So I’m still getting past the neophyte stage with Python. The good news is that every time I need to apply some programming principle to something I’m doing in Python, it’s really very easy. Heck, I practically fell accidentally into OO programming on one of my Python projects, and everything else has been a dream so far as well.
One problem I was having with one of my projects was kind of an academic issue: I wanted a very concise way to tell what the status of two variables was. My code needed to do different things based on each possible scenario. After tossing about my brain for a while, I decided to take the easy way out and write an “if” block to handle this. Here’s the “if” block:
if a == '' and b == '':
indicator = 0
if a != '' and b == '':
indicator = -1
if a == '' and b != '':
indicator = 1
if a != '' and b != '':
indicator = 2
This does the job, but it’s long, and not the most elegant of possible solutions. Some people online started getting into some rather obfuscated solutions to the issue, and when people started asking if Python supported bit-shifting, I decided to just leave it and move on (I actually never did find out if it was supported). After all, someone else is going to have to read my code at some point!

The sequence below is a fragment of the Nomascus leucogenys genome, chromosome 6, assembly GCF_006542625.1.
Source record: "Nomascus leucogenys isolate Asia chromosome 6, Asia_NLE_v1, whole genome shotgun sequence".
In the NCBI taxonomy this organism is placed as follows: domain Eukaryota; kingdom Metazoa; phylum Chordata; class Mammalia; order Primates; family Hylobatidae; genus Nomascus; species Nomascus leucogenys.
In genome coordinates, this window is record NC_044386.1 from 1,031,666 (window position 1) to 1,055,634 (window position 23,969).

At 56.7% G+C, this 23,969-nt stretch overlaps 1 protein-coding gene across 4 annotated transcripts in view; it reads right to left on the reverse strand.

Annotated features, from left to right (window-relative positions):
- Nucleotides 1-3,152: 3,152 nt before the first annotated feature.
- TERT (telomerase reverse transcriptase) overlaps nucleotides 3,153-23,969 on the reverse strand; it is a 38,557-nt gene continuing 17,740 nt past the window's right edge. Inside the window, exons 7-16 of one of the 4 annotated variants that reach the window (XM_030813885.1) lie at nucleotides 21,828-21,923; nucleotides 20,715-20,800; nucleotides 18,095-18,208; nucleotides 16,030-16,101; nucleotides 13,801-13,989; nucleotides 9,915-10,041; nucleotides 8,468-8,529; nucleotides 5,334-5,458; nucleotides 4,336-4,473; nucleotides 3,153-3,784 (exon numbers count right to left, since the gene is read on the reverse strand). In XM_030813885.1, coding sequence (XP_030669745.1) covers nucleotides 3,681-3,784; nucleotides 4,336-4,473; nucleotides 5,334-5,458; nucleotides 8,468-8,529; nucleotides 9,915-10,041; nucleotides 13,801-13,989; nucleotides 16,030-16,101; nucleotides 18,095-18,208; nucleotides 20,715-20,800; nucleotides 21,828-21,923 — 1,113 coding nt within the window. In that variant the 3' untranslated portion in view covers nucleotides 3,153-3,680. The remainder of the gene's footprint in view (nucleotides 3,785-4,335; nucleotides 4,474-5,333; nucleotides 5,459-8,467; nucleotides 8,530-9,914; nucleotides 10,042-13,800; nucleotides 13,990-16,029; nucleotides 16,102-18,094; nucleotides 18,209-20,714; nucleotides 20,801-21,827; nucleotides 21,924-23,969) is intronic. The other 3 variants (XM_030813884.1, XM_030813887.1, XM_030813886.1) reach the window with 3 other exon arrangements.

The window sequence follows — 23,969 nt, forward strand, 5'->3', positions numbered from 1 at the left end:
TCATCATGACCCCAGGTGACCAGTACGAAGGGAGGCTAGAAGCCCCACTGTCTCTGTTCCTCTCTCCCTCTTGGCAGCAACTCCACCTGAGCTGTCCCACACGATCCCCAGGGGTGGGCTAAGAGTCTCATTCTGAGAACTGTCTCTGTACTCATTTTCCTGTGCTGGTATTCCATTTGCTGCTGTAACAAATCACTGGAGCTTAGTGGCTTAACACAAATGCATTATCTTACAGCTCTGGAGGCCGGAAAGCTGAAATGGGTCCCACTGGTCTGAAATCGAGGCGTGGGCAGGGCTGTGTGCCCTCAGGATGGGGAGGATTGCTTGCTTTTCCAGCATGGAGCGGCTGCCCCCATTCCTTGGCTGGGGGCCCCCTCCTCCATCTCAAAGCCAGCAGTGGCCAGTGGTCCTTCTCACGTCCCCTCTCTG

Then I spoke to a fellow member of my local LUG and Python enthusiast Dr. Jon Fox, and he tossed out this solution that is so cool, and so readable, and so elegant, that it just made me want to slash myself in half with a bread knife. Here it is:
whoisNone = lambda a,b: (a == None) + 2*(b==None)
The above can, of course, be written as a function that takes any two variables you care to pass to it. The above one-liner returns 0 if neither is None. Returns 1 if the first is None but the second is not, Returns 2 if the first is not but the second is None. Returns 3 if both are None.
This is precisely what I was looking for. Thanks Dr. Fox!